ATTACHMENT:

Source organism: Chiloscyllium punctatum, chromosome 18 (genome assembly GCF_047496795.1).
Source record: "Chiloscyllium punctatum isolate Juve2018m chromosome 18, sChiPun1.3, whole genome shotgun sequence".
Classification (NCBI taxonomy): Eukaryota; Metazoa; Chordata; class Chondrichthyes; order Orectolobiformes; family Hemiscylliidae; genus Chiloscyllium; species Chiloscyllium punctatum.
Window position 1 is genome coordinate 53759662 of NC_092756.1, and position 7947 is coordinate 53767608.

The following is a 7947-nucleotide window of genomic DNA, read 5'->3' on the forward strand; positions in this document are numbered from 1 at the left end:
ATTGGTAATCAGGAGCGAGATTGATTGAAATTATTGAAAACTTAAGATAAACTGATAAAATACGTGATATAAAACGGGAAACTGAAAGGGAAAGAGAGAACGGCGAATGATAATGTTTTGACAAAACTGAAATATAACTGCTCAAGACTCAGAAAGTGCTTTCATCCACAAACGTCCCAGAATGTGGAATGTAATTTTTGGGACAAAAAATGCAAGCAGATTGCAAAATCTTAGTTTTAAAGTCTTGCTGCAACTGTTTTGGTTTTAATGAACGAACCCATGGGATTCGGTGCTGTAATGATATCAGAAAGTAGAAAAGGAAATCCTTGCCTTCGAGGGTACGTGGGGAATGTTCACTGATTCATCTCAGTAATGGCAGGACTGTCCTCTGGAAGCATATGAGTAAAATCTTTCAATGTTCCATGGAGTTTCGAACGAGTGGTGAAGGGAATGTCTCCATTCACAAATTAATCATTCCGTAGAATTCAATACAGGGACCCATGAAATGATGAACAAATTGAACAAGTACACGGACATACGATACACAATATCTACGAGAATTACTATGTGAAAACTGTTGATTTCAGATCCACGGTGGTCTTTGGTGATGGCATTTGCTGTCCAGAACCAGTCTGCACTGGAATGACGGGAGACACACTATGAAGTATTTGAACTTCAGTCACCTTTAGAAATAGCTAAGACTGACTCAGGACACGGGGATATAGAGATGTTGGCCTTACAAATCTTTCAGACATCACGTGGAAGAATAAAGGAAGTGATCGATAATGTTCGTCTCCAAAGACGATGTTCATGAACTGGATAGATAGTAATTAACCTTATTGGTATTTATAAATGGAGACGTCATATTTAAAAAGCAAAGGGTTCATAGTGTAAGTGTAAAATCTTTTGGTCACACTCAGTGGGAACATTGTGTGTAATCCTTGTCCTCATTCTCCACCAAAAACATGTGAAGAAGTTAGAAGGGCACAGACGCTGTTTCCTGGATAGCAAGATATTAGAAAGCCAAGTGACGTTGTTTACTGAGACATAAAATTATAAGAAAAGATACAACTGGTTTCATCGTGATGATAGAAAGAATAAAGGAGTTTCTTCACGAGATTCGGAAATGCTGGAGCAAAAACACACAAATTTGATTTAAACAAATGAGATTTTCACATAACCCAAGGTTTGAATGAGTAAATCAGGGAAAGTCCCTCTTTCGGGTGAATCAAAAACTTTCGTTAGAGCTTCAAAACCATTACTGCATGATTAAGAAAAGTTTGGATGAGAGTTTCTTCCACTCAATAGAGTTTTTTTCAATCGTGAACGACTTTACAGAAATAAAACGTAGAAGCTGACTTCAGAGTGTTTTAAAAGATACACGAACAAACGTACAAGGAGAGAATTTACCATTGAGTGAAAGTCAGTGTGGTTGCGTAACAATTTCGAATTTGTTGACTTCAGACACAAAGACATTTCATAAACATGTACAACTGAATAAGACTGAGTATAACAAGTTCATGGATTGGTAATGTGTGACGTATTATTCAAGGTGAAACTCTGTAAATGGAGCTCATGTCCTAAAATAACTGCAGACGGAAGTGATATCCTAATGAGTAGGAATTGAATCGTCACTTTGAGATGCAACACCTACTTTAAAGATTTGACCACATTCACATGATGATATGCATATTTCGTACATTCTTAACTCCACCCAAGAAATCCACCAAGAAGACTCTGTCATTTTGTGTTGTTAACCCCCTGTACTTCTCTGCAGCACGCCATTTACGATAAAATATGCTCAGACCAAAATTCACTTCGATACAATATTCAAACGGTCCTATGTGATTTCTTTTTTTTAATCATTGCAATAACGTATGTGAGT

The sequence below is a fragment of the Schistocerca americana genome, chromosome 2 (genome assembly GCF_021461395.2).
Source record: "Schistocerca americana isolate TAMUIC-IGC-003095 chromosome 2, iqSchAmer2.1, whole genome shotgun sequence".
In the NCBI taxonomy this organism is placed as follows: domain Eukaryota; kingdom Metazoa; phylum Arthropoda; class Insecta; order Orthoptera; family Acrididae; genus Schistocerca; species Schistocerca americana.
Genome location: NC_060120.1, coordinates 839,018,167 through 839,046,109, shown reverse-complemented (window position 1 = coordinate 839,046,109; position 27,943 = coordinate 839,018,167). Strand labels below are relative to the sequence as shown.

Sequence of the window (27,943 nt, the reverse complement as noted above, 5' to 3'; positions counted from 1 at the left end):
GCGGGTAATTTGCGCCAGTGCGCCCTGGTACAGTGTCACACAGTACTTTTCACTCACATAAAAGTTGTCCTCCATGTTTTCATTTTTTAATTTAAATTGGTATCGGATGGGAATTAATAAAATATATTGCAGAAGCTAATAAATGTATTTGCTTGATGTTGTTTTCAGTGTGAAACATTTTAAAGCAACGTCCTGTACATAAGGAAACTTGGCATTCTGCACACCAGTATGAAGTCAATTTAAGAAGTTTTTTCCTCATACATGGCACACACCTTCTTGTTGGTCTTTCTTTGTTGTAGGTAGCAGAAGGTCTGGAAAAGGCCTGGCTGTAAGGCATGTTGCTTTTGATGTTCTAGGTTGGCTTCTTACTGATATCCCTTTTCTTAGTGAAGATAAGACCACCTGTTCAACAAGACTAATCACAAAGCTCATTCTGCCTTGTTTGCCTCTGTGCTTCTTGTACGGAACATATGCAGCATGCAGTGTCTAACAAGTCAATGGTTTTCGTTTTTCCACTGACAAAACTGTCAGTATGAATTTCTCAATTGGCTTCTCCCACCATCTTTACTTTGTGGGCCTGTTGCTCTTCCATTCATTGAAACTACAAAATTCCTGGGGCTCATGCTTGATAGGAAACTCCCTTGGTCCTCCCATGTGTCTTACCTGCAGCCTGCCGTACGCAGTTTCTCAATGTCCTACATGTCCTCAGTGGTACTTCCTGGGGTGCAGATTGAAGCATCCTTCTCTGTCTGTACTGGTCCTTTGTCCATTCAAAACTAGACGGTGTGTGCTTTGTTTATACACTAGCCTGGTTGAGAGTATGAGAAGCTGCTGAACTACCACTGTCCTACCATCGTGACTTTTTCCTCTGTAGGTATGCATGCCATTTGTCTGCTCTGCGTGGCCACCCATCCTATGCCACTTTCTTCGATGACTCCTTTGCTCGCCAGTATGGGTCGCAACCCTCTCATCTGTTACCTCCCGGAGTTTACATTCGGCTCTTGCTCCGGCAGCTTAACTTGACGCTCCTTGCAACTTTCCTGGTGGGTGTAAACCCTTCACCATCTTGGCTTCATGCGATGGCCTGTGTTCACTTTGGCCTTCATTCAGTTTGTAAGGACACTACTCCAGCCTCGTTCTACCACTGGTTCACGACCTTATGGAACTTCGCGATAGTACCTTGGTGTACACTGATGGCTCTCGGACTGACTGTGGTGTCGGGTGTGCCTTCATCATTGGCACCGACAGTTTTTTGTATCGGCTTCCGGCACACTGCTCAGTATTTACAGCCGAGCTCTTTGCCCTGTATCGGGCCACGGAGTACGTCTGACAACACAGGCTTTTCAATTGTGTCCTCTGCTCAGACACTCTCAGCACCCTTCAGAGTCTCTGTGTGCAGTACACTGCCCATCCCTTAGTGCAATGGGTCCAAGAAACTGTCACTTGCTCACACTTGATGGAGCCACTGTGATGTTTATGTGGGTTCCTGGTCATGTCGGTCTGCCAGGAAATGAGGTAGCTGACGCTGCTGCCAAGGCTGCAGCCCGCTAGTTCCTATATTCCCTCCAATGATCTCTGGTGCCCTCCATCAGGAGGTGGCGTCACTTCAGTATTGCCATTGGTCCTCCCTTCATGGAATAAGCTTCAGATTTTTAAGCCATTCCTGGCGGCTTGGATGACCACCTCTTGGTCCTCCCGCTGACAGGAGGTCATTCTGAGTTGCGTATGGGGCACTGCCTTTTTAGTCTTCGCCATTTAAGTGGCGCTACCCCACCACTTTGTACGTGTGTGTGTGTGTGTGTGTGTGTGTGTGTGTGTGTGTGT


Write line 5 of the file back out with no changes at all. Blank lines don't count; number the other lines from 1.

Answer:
The following is a 7947-nucleotide window of genomic DNA, read 5'->3' on the forward strand; positions in this document are numbered from 1 at the left end: